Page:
Mold Sampling for PCR Testing
Mold-Specific Quantitative PCR (MSQPCR) Sampling
- To detect and quantify molds from dust, air or swab samples.
Advantages and Disadvantages
- Accurate and standardized identification of mold species, sub-species or group of closely related species.
- Quick turn-around-time.
- Long sampling times for air samples possible (recommended).
- Detects and quantifies viable and non-viable mold spores and hyphae.
- Pre-selection of PCR assays required (molds that are not requested in the test will not be detected).
- Higher price compared to culture and microscopy
- Dustchek™ or Mitest™ sampler (attachment for standard household vacuum cleaners).
- 3-pc air sampling cassette and vacuum pump
- Swab samples can be collected with liquid swabs for identification of molds from visibly affected areas. For quantification to determine mold burden in indoor environments, dust samples are recommended.
- For dust sampling, see ERMI sampling instructions.
- For air samples, volumes of 1 m3 or more are recommended. For air monitoring projects (e.g. clean room environments), sampling times of several hours are appropriate. There is no risk of "overloading" air samples for PCR analysis.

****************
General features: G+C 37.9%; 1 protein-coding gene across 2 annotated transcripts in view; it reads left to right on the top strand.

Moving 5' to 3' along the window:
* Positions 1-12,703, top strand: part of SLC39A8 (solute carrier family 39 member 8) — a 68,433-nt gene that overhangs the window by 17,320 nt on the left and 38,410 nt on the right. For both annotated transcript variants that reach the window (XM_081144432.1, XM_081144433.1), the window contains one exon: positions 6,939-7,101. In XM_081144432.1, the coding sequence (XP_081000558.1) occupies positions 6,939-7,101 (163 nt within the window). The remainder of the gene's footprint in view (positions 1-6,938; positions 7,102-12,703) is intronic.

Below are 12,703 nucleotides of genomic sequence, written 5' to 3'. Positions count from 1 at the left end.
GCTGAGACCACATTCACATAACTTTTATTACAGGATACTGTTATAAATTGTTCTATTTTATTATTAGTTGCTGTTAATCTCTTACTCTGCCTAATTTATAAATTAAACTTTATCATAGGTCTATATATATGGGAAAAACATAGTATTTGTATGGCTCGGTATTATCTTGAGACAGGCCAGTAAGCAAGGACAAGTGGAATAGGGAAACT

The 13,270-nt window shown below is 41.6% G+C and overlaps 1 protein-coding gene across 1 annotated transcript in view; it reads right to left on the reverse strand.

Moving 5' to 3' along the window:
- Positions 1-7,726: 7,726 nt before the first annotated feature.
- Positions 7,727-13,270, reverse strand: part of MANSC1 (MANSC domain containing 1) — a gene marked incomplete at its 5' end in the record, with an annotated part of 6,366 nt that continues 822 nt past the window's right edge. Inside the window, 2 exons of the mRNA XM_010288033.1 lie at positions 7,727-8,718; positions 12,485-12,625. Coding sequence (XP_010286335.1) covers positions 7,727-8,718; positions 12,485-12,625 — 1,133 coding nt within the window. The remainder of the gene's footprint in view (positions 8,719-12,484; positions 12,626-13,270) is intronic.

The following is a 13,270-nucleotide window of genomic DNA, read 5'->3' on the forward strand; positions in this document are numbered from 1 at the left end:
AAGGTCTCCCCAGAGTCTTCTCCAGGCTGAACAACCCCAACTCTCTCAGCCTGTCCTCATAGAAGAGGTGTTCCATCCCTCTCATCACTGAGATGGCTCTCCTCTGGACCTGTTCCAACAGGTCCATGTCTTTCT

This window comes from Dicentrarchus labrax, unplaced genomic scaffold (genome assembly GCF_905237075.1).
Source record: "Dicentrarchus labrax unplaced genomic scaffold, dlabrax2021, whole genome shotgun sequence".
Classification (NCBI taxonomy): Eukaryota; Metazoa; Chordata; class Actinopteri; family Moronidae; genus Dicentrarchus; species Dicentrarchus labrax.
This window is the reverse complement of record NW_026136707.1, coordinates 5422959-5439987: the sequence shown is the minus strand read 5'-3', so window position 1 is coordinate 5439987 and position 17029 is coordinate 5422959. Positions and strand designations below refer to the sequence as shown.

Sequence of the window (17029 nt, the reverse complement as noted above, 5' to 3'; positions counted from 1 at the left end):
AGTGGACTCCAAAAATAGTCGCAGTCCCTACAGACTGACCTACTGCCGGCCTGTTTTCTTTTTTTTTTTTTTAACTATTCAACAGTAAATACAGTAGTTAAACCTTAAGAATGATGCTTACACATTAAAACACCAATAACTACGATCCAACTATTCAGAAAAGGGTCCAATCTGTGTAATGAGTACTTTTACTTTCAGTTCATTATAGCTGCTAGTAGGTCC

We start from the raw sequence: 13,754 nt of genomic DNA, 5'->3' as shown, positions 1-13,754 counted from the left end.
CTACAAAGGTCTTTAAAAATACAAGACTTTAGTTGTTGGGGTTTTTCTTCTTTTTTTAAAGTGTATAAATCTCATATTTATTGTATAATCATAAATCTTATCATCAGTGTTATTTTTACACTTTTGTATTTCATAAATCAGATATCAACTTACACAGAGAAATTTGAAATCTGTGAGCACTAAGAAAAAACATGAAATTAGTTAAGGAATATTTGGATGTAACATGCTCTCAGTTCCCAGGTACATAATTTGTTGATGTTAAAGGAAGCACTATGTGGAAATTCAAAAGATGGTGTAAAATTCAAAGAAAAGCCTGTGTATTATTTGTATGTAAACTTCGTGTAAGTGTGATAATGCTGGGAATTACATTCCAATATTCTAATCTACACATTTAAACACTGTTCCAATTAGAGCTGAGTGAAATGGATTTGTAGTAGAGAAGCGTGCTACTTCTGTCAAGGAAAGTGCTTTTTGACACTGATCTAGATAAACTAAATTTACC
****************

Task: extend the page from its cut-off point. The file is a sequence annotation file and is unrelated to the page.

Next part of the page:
- Dust, swab and air samples should be shipped to the laboratory for overnight delivery. If samples are stored before analysis, additional mold growth in the sample must be avoided by keeping the sample refrigerated and/or dry.
- Results are reported in "Spore Equivalents" (SE) per sampling unit. MSQPCR is calibrated with a pure spore suspension of the target species. PCR detects DNA from all viable and non-viable fungal cells or cell fragments with nuclei including hyphae. However, because the reaction is calibrated with spores in a suspension, the term "Spore Equivalent" is appropriate for the reporting.
PCR assays and panels
- PCR tests can be ordered as pre-selected assay panel, as individual test, or in any requested combination.